Thursday, October 22, 2009
The inspiration for the Blue Line Project this weekend in Hawaii might well be Professor Chip Fletcher of the University of Hawaii. Fletcher studies sea level rise at home and around the Pacific and has had an impact on public consciousness with his computer-generated graphic. His computer program draws a blue line through Honolulu to show the high-water impacts. HPR’s Energy Futures program on Monday will feature Fletcher and Associate Professor of Law Maxine Burkett, who directs the Center for Island Climate Adaptation and Policy at UH’s William S. Richardson School of Law. The show will be broadcast at 5 pm HST next Monday on KIPO-FM (89.3) and streamed at that hour on HPR’s website.
Monday, October 19, 2009
Dr. Luis VegaToday’s guest on Energy Futures is Luis Vega, a veteran of numerous ocean energy programs and now the manager of the National Marine Renewable Energy Center at the University of Hawaii.
Hawaii Public Radio is in the midst of its fall pledge drive, so the show is a bit shorter than usual; it’s also recorded today, so there are no phone calls from listeners.
Tune in at 5 pm on KIPO (89.3 FM) or listen via the Internet as Luis Vega describes the Center’s mission and current activities to help ocean energy companies achieve their potential.
Monday, October 12, 2009
Hawaii PUC Chairman Carlito CalibosoSurprised we were when our invitation to Hawaii Public Utilities Commission Chairman Carlito Caliboso to be a guest on Energy Futures was accepted. We’re not used to such accessibility at the PUC. Maybe it’s just a hold-over impression of the Commission from the ‘80s, when the panel seemed like the Wizard of Oz – safely obscured behind a curtain and never quite decipherable.
But that wasn’t the experience today in our weekly Energy Futures show. Caliboso was approachable, good-humored and forthcoming. He completely shattered our stereotype of a PUC commissioner, so the adage must be true: You never learn less.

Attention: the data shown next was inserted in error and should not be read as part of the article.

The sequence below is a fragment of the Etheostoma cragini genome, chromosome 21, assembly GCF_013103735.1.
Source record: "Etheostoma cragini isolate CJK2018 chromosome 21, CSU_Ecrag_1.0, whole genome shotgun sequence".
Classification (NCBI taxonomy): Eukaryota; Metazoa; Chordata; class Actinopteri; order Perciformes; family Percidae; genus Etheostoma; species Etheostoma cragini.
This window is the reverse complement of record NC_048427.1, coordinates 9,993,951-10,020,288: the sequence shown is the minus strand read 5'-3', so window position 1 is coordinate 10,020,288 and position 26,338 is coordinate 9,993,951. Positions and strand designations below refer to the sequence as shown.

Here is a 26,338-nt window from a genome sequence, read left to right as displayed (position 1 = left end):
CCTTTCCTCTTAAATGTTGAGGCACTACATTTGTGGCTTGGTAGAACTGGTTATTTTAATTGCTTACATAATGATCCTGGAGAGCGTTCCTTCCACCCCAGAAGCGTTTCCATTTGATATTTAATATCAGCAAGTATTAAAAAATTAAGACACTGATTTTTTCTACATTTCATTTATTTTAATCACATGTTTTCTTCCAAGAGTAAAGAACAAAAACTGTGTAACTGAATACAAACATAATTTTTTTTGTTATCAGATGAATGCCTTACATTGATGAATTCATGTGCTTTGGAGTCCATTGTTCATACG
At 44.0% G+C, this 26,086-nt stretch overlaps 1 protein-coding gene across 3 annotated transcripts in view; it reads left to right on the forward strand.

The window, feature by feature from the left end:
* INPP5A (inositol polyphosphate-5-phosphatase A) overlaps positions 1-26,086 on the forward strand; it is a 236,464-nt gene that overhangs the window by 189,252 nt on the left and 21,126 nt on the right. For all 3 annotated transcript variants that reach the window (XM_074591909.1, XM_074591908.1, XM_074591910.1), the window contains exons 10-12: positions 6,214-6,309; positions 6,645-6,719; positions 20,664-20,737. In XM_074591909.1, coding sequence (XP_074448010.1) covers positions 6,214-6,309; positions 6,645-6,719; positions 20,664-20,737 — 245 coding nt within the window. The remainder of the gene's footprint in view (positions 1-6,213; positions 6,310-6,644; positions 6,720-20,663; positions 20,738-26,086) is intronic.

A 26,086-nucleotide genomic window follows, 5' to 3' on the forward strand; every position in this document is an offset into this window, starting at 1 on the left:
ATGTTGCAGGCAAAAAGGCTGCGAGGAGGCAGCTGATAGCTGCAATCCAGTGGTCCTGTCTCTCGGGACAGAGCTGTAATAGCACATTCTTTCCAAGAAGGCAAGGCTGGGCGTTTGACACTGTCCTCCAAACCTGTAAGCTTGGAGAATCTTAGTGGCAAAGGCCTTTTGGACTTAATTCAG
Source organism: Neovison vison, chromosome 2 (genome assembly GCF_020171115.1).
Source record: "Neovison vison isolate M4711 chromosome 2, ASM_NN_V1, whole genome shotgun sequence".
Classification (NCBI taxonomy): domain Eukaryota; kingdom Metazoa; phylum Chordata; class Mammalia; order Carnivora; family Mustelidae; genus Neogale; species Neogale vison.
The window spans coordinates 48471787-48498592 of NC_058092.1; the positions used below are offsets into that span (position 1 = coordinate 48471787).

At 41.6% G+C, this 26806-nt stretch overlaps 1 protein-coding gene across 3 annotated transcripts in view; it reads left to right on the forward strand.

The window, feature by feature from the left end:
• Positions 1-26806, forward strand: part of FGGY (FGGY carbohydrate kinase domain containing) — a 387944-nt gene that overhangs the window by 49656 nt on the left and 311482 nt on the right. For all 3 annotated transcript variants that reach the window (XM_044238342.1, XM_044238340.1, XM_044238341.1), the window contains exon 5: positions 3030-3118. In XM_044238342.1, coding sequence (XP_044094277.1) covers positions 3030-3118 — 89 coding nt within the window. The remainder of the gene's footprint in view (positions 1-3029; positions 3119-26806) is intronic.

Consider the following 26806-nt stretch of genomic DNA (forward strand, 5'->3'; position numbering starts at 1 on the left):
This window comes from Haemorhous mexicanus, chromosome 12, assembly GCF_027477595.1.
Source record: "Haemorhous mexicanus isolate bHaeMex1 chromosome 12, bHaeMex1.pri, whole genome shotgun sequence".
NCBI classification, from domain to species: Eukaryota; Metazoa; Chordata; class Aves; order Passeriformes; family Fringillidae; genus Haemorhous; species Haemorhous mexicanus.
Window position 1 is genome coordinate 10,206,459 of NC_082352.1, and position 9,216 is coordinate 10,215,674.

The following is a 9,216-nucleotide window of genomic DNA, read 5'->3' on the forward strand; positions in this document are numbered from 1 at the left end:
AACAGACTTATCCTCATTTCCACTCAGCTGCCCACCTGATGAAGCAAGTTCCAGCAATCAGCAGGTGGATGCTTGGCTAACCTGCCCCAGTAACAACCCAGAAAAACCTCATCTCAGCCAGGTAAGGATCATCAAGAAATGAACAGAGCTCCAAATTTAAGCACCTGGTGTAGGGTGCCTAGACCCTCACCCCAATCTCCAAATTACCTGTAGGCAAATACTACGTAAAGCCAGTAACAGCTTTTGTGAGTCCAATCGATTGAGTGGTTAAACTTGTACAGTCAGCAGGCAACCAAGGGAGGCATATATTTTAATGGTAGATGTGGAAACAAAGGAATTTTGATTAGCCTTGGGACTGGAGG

Down with Stromeinspeisungsgesetz
Chairman Caliboso’s topic was the recent Feed-In Tariff Decision and Order by the commission. We started the program by noting how completely unacceptable the term “feed-in tariff” is. Meaningful though it may be to energy industry insiders, the hyphenated word means nothing to the average person, and the second word is misleading.
The literal translation of the German law regulating renewable energy contributions to the utility grid – Stromeinspeisungsgesetz – is “act of feeding into the grid,” but that’s no reason we have to live with the phrase. Our suggestion: Renewable Energy Pricing.
Caliboso took several calls from listeners as he explained the rationale behind the Renewable Energy Pricing D&O – to spur the expansion of renewable energy contributions to the islands’ electric grids and reduce Hawaii’s fossil fuel dependence. Today’s show was a rare opportunity for the average Joe and Lokelani to question the PUC Chair, and he acknowledged as much.
The next step in the Renewable Energy Pricing procedure is to set the rates the utilities will pay for photovoltaic, concentrated solar, onshore wind and in-line hydroelectric energy. These are the off-the-shelf technologies that can be brought on-line with relatively little hassle.
Today's show will be archived for a few weeks at Hawaii Public Radio's website, starting sometime Tuesday.
Tuesday, October 6, 2009
Kimura gave a good overview of CSP’s potential and discussed some current projects his company has underway, including the array at the Natural Energy Laboratory of Hawaii on the Big Island and a two-year test of its solar air conditioning concept in Southern California. The show is archived at HPR's website.
CSP is one of the renewable technologies to be covered by the Hawaii Public Utilities Commission’s feed-in tariff decision and order, which came to light last week. Energy Futures’ guest next week will be PUC Chairman Carlito Caliboso. As we noted on our Hawaii Energy Options blog, we think his guest appearance will produce calls from developers who may have more than a few questions about the Commission’s D&O. (The Honolulu Advertiser editorialized favorably about the D&O today.)
The numbers are 941-3689 on Oahu and toll-free from the neighbor islands and beyond, 1-877-941-3689. The show also is streamed on the Internet.